Your Services are No Longer Required: That Time I was Fired from Breastfeeding

Last week marked the end of an era for me. One night, for the final time in my life, I unclipped that little hook on the top of my bra, and fed my youngest. One more chance to feed her to sleep. A final moment of hearing those little slurping noises. The last time I’ll watch as she dozes off in my arms, getting comfort from the milk my body has made, just for her.

I was one of the lucky ones. Able to feed both of my babies for 13 and 14 months respectively. I took it for granted the first time around. It was easy. The milk came in and for the first time in my life, I loved my breasts. I thought, yes! They finally have a purpose! Avery was a star. Perfect latch, power feeder. 13 months and only one bout of mastitis when I stopped feeding her that last pre-bed feed.

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My little milk monster

Knowing things could be completely different the second time around, I still secretly expected it was all going to go smoothly again, because how could it not? My body was a milk-making machine! Ha! Niamh had other ideas. A tongue-tie that we waited a month to snip just in case it self-corrected. Trauma from the bad latching led to nipple vasospasm (where blood vessels tighten and go into spasm, so that blood does not flow to the nipple). Searing pain for months not only during feeds, but pretty much all the time, resulting in pumping exclusively on my left side for a month straight. It seemed like I was losing the battle. I almost gave up. But if you know me, you know I’m a stubborn thing and so I persevered. Maybe a little longer than I should have. It almost broke me, but I kept going. And now here we are, 14 months strong. Time to hang up the maternity bra and pack away the reusable breast pads. I quit. Well, more like Niamh quit.

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I wish I knew these were a thing earlier…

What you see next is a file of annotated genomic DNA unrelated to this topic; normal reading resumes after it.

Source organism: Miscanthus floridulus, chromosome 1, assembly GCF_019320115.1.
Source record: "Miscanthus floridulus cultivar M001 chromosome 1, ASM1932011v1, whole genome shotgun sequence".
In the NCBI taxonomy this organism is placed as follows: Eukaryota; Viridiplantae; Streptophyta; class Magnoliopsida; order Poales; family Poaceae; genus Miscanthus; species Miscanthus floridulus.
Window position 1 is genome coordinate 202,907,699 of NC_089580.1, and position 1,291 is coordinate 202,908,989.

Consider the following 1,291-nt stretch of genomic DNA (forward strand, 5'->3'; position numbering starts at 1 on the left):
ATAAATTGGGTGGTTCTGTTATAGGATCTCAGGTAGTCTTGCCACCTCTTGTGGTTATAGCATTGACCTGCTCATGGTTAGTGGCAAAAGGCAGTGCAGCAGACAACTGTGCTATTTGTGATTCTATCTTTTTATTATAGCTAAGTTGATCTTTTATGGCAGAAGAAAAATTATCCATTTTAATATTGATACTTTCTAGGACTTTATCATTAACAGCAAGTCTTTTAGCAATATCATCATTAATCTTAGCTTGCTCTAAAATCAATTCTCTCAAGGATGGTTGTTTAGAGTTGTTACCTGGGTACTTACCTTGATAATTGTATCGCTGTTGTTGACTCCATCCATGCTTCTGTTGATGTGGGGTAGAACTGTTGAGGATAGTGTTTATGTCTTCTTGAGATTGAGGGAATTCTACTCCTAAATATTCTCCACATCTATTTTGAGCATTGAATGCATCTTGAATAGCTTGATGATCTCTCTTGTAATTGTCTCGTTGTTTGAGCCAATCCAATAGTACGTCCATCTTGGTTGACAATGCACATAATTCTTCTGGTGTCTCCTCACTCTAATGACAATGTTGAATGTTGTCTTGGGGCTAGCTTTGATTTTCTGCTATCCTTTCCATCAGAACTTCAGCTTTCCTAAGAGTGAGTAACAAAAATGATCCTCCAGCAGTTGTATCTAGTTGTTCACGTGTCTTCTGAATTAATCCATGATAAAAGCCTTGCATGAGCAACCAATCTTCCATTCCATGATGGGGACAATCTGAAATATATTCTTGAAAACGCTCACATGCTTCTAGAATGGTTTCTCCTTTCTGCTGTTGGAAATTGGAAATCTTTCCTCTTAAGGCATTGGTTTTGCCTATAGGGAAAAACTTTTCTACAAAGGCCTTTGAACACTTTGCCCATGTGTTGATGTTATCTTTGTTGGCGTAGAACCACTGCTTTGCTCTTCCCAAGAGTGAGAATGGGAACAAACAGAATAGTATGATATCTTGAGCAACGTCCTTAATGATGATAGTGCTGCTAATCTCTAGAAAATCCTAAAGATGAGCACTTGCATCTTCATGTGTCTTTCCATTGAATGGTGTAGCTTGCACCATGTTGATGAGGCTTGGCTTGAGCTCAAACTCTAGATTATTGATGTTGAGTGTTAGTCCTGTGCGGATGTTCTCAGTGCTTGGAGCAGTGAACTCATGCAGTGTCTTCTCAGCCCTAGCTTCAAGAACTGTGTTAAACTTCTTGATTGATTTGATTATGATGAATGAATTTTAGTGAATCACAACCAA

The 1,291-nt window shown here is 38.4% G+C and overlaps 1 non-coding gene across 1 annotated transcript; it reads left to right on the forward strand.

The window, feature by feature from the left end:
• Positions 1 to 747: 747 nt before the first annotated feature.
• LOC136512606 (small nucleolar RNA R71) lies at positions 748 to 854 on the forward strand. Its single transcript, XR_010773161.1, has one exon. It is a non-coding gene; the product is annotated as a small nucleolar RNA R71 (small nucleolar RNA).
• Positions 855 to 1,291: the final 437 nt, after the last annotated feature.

In my head, I had this vision of the last time Niamh and I would share our special feeding time together. I would decide that this was the final feed. I would spend those precious moments watching her as her eyes got heavy and her breathing went from rushed and needing to get in milk as quick as possible, to calm and quiet as she drifted off to sleep. I would let her sit there for a moment longer than normal and reminisce about our feeding journey (ugh that word. Not a fan) in the dark with my precious babe sleeping in my arms, boob still in mouth.

Of course, that’s not how it went at all. A last minute flight to Adelaide at 7pm saw Niamh refuse her feed on the plane. “It must be all the noise, lights and distractions,” I thought to myself. She’ll be right tomorrow night. And so I tried again the following night. Still, not interested. Arched back. Tears. No dice. And then once more the following day. Complete and utter rejection.

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One of our final feeds. I just didn’t know it at the time.

Devastated.

So here we are today, a week on. Our journey (again…) has come to an end. To my breasts, I say thank you. You gave my girls an amazing start to life, providing them with the nourishment and comfort they needed during those first precious moments and beyond. Sometimes it amazes me what our bodies are capable of.

Now… Where did I put those small, lacy bras with the underwire?[

(Just kidding. T-shirt or sports bras fo’ life!)

Amy x

 

Feature image courtesy of Kayleigh McGlynn Photography

2 Replies to “Your Services are No Longer Required: That Time I was Fired from Breastfeeding”

  1. Feeding my first was a breeze also and when it xamvtobthe second- 7 bouts of mastitis, vasospasm, blistered nipples and pain- thanks on part to lip, tongue and cheek ties which were apparently very tight. Made it to 18 months. Amazing work to you, because it isn’t easy!!

    Like

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